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The Reef

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The Reef

ratings:
4/5 (4 ratings)
Length:
363 pages
5 hours
Released:
Nov 15, 2016
ISBN:
9780735252486
Format:
Book

Description

A dark tale of jealousy, betrayal, and the inability to let go of the past.
 
When Anna Leath’s husband passes away, she finds herself reunited with George Darrow, a former love from before her marriage. But her frequent delaying of their reunion leads him into an affair with a young actress named Sophy. Eventually George and Anna come together, but their future is complicated by Anna’s stepson, who has fallen in love with a woman that his family disapproves of – Sophy. Who, as it turns out, has been hired as Anna’s governess.
 
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Released:
Nov 15, 2016
ISBN:
9780735252486
Format:
Book

About the author

Edith Wharton (1862-1937) was born into a distinguished New York family and was educated privately in the United States and abroad. Among her best-known work is Ethan Frome (1911), which is considered her greatest tragic story, The House of Mirth (1905), and The Age of Innocence (1920), for which she was awarded the Pulitzer Prize.

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Reviews

What people think about The Reef

4.0
4 ratings / 4 Reviews
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Reader reviews

  • (4/5)
    But Ross says THEY WERE ON A BREAK!
  • (3/5)
    Young diplomat George Darrow is on his way to meet Anna Leath, an old girlfriend who is now a widow with a young daughter and a grown stepson. When Anna abruptly postpones their rendezvous without explanation, Darrow concludes that she is no longer interested in him. A chance meeting with Sophy Viner leads to their brief affair. Unfortunately, the lives of Darrow, Anna, Sophy and Anna's stepson Owen become linked and the extremely discreet sexual relationship between Darrow and Sophy complicates their lives.This story might have been easier to take if it had been written as a romantic comedy, but instead it's a soap opera. Everyone in this book is so ernest and humorless and they just yammer on endlessly about their feelings. The women change their minds on every other page. Anna's jealousy and obsessive indecisiveness was particularly annoying. The book also had a ridiculous non-ending. As far as I know, Anna is still obsessing. This is not good Edith Wharton and if you have not read her before do not start here. These characters are tedious and the book lacks the social commentary that often adds an edge to her books. The narration by Kristen Underwood of the audiobook was ok, but she didn't do a very good job with the male voices.
  • (4/5)
    I enjoyed this. Definitely "old-school" by today's standards, it describes the consequences of taking affairs of the heart lightly. Wharton timing, pacing and tone are excellent!
  • (5/5)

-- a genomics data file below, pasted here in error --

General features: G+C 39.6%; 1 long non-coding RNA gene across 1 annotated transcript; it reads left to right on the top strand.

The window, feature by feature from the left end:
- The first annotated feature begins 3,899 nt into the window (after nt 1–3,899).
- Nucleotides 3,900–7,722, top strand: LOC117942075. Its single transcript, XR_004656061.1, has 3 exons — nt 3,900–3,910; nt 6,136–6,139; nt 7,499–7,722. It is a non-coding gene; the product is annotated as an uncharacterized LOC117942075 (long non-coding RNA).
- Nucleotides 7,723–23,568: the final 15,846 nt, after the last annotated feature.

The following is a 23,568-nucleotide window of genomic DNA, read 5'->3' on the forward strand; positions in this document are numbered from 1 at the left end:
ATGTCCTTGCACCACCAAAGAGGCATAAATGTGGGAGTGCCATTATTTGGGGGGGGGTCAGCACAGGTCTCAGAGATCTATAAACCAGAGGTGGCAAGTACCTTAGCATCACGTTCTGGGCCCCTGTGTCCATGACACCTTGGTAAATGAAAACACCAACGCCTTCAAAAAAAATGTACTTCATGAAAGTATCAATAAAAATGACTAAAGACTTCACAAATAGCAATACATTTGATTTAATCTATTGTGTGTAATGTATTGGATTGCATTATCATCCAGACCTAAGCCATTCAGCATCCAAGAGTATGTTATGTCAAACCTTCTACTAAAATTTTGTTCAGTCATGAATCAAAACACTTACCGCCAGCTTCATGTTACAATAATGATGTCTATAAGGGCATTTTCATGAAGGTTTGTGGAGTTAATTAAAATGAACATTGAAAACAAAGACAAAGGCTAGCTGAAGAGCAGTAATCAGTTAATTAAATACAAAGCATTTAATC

Anna Leath is an American living in France and recently widowed, with an adult stepson (Owen) and a young daughter (Effie). On a visit to London she meets up with George Darrow, rekindling a romance from many years before. George agrees to visit Anna at her country house Givré, but just as he is preparing to cross the Channel he receives a terse communication delaying the visit. He continues on to Paris anyway, befriending a young woman named Sophy and enjoying a couple of weeks in her company. When he finally visits Anna a few months later, he is surprised to find Sophy employed as Effie's governess. Having already professed his love and commitment to Anna, he decides to keep his dalliance with Sophy a secret.The novel revolves around the fragile nature of trust and intimacy, and social norms that inhibit expression. It's clear that George adores Anna:They dined late, and facing her across the table, with its low lights and flowers, he felt an extraordinary pleasure in seeing her again in evening dress, and in letting his eyes dwell on the proud shy set of her head, the way her dark hair clasped it, and the girlish thinness of her neck above the slight swell of her breast. His imagination was struck by the quality of reticence in her beauty. (p.127)Meanwhile he gave himself up once more to the joy of Anna's presence. They had not been alone together for two long days, and he had the lover's sense that he had forgotten, or at least underestimated, the strength of the spell she cast. Once more her eyes and her smile seemed to bound his world. He felt that her light would always move with him as the sunset moves before a ship at sea. (p. 220)Anna, too, is sure of her feelings, but completely unable to express them, expecting George to pick up on nonverbal cues and initiate all dialogue about their relationship. Even when Anna learns the truth about George and Sophy -- as the reader knows she will -- she is completely unable to work it out in an adult fashion. She wants to give George the benefit of the doubt and initially believes his explanations, but when they are apart, even for a few minutes, doubt sets in. Anna repeatedly shies away from confrontation, putting off the conversation that must take place for their relationship to continue.The reader knows Anna is capable of deep feeling and expression: early in the novel, she shows tremendous excitement when Owen returns from an afternoon away. It's frustrating to watch her mis-handle the one relationship that will bring lifelong happiness. Fortunately, the scenery is idyllic. Edith Wharton brings France, her adopted country, to life, taking the reader up and down Paris streets, and on long walks through country chateau gardens. She breaks the emotional tension with well-placed humor. For example, consider this description of Adelaide Painter, a friend of Anna's mother-in-law:After living, as he had, as they all had, for the last few days, in an atmosphere perpetually tremulous with echoes and implications, it was restful and fortifying merely to walk into the big blank area of Miss Painter's mind, so vacuous for all its accumulated items, so echoless for all its vacuity. (p. 212)Reading The Reef, it was easy to get frustrated with Anna, waffling over her commitment to George. And I was fairly sympathetic to George: he was no saint, but his fling with Sophy occurred before he'd reunited with Anna, and at a point where he thought she had rejected him. And while I longed for Anna to be stronger and more assertive, her inhibitions were not unfamiliar to me. The Reef is an excellent period piece in its scenery, characterizations, and portrayal of relationships between men and women.